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Ricky Kej to perform for Narendra Modi at Johannesburg



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Johannesburg, July 8 

Grammy Award-winning Indian musician Ricky Kej is set to perform for Prime Minister Narendra Modi and other state leaders and dignitaries of South Africa at ‘The Dome’ here on Friday.

The performance will be witnessed by a live audience of over 15,000 people and a television audience of 200 million across the globe.

Kej, who has flown down from India to Johannesburg especially for this performance, told IANS that he will be performing a song about Mahatma Gandhi from his Grammy-winning album “Winds of Samsara”.

“I have flown (to South Africa) especially for this performance. I was invited by the Indian diaspora,” Kej said.

He would be performing with Grammy-winning South African flautist, producer and composer Wouter Kellerman, who also featured on “Winds of Samsara”.

“Our Grammy-winning album was a collaboration between him and me, so (we have) South Africa and India right there,” Kej said.

“We will also be playing the music video from the album. Mahatma Gandhi spent his formative years in South Africa, so I thought it would be perfect,” he added.

Last year, Kej was invited by Modi to personally congratulate him on his win at the 57th Grammy Awards.

Kej, who also composed a special version of the national anthem for the PM, said he felt great to receive recognition for his work from the country and from the head of government.

Modi arrived in South Africa on Thursday from Mozambique on the second leg of his four-nation African tour.

Apart from Mozambique and South Africa, Modi will also visit Tanzania and Kenya.




Africa’s confirmed Covid-19 cases pass 1.96 million

The northern Africa region is the second most Covid-19-affected African region, according to the Africa CDC.




Africa Coronavirus Case

Addis Ababa, Nov 16: The number of confirmed Covid-19 cases in the African continent had reached 1,963,702, the Africa Centers for Disease Control and Prevention (Africa CDC) said on Sunday.

The continental disease control and prevention agency said in a statement that the death toll related to the pandemic stood at 47,104 as of Sunday afternoon, the Xinhua news agency reported.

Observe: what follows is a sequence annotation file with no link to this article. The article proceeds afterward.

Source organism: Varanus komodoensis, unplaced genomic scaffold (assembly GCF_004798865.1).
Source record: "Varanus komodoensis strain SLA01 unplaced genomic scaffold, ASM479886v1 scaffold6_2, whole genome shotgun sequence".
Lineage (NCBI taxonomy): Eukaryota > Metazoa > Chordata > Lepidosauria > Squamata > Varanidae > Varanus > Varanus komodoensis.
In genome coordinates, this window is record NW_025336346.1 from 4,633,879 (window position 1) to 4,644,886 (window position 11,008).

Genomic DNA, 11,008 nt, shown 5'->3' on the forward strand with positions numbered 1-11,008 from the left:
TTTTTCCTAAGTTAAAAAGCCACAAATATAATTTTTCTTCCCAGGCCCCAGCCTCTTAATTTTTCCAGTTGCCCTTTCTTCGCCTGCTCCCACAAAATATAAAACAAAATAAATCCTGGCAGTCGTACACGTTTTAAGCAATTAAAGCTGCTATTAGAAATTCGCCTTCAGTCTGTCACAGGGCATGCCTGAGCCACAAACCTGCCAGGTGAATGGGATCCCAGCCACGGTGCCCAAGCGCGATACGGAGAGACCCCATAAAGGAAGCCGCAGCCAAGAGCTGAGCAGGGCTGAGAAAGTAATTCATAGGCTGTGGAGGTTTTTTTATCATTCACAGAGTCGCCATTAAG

A total of 1,657,142 people infected with Covid-19 had recovered across the continent so far, according to the continental disease control and prevention agency.

The most Covid-19 affected African countries in terms of the number of positive cases include South Africa, Morocco, Egypt, and Ethiopia, figures from the Africa CDC showed.

The southern Africa region is the most Covid-19 affected region both in terms of the number of confirmed positive cases as well as the number of deaths, it was noted.

The northern Africa region is the second most Covid-19-affected African region, according to the Africa CDC.

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Millions going hungry in Africa’s Sahel zone: United Nations

“Children and young people continue to pay the highest price for a crisis not of their making. We need to act now with partners to avert a tragedy,” he added.




Sahel zone Africa
In this photograph taken Wednesday Nov. 13, 2019 and released by the World Food Program (WFP), Zore Yusef, 61, right, and his family, join other refugees in the Pissila camp, north of the capital Ouagadougou, Burkina Faso. (AP)

Rome, Feb 3: The number of people needing food aid in the Central Sahel has risen sharply over the past year to over three million and the situation owing to growing insecurity and climate shocks, the United Nations said on Monday, urging nations to prevent the situation getting worse.

“We are seeing a staggering rise in hunger in the central Sahel. The number of food insecure people has doubled after harvest time, when it should have dropped,” said Chris Nikoi, Regional Director for the UN World Food Programme in West and Central Africa.

“Unless we act now, a whole generation are at risk,” he underlined.

Despite satisfactory agricultural production, 3.3 million people need immediate aid in the Central Sahel and face a critical lack of food and livelihood opportunities WFP, the UN Food and Agriculture Organisation of the United Nations and the UN Children’s Fund (UNICEF) said in a joint statement.

Experts forecast that close to 4.8 million people in the Central Sahel face hunger during the lean season between June and August this year if the international community fails to take urgent action, according to the statement.

The unprecedented escalation of humanitarian needs in the Central Sahel is a major driver of hunger in the West Africa region, where the number of hungry people could rise to 14.4 million – the highest level since 2012 – said the statement.

Of greatest concern are Burkina Faso, Mali, and Niger, where conflict and its impacts on communities have become the main cause of food scarcity. The three countries are experiencing a rise in the number of security incidents, including attacks by armed groups and local conflicts that often force people to flee their homes, the statement said.